Badgers of the genus Meles give birth once per year, usually between mid-January and mid-March. Mating occurs primarily in the spring. Mating and fertilization may occur throughout the year, but implantation is delayed. There is no data available specific to M. leucurus. (Long and Killingley, 1983; Neal and Cheeseman, 1996)
Badgers of genus Meles show alloparental behavior, where related individuals help raise the young. These relatives may chase the young into the den when they are threatened, or chase away predators. There is no data available for M. leucurus, specifically. (Neal and Cheeseman, 1996)
There is no data available on the lifespan of M. leucurus in the wild or in captivity. Meles meles, a close relative, may reach 15 years in the wild; however, it is fairly unusual for individuals to exceed 10 years. The oldest known captive M. meles was 19 1/2 years. (Neal and Cheeseman, 1996)
Asian badgers are primarily nocturnal. They can be fairly gregarious, living in communal setts (underground burrows) with multiple tunnels and entrances. In areas of limited food availability, the badgers are often solitary. (Heptner and Naumov, 1967; Wilson and Mittermeier, 2009)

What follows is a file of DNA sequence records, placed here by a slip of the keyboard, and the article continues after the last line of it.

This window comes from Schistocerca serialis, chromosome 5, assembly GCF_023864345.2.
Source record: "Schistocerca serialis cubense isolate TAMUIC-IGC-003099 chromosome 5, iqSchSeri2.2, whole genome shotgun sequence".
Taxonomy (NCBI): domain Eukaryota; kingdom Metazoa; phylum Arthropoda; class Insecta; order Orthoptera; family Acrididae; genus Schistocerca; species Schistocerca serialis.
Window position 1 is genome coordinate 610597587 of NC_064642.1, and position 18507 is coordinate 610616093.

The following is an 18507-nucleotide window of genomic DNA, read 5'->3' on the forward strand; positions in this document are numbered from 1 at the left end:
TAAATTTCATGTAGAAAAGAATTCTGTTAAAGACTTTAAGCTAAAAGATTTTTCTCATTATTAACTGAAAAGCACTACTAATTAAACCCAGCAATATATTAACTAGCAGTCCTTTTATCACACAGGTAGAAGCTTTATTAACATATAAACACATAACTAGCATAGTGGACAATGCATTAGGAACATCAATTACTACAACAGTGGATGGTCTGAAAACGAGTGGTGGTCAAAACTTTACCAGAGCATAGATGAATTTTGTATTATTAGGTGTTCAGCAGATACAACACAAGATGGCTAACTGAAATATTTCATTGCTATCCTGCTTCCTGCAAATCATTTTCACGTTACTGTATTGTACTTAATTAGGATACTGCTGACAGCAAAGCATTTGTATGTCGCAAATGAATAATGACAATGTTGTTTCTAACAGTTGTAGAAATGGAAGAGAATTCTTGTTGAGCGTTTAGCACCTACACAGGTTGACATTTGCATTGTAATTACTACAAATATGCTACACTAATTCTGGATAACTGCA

Asian badgers often hibernate in family groups, adults share dens with cubs born during the previous year. Yearlings and older single badgers occupy individual dens. (Ognev, 1962)
Badgers of the genus Meles have a relatively high count of rod to cone cells. In addition, they have a tapetum which reflects light back through the retina. These features aid in night vision. The eyes of Meles badgers are relatively small for nocturnal mammals. This indicates that eyesight may be of less importance to the animal than other senses. Meles badgers have an extremely well developed sense of smell. Scroll bones in the nasal cavity provide a large surface area for sensory epithelia. (Neal and Cheeseman, 1996)
Asian badgers are omnivorous and consume a wide variety of foods, including earthworms, insects, mammals, reptiles, birds, frogs, mollusks, berries, pine nuts, and other plant material. Regional badger diet is based largely on availability. Throughout much of its range, earthworms (Lumbricus terrestris) are the most common food source. Insects make up the majority of the Asian badger's diet in more arid regions, such as Mongolia. A population on Bol’shoi Chukhtinskii Island in Russia may subsist largely on pine nuts. They have also been known to prey on young livestock. (Heptner and Naumov, 1967; Long and Killingley, 1983; Murdoch and Buyandelger, 2010; Neal and Cheeseman, 1996; Ognev, 1962; Zagainova and Markov, 2011)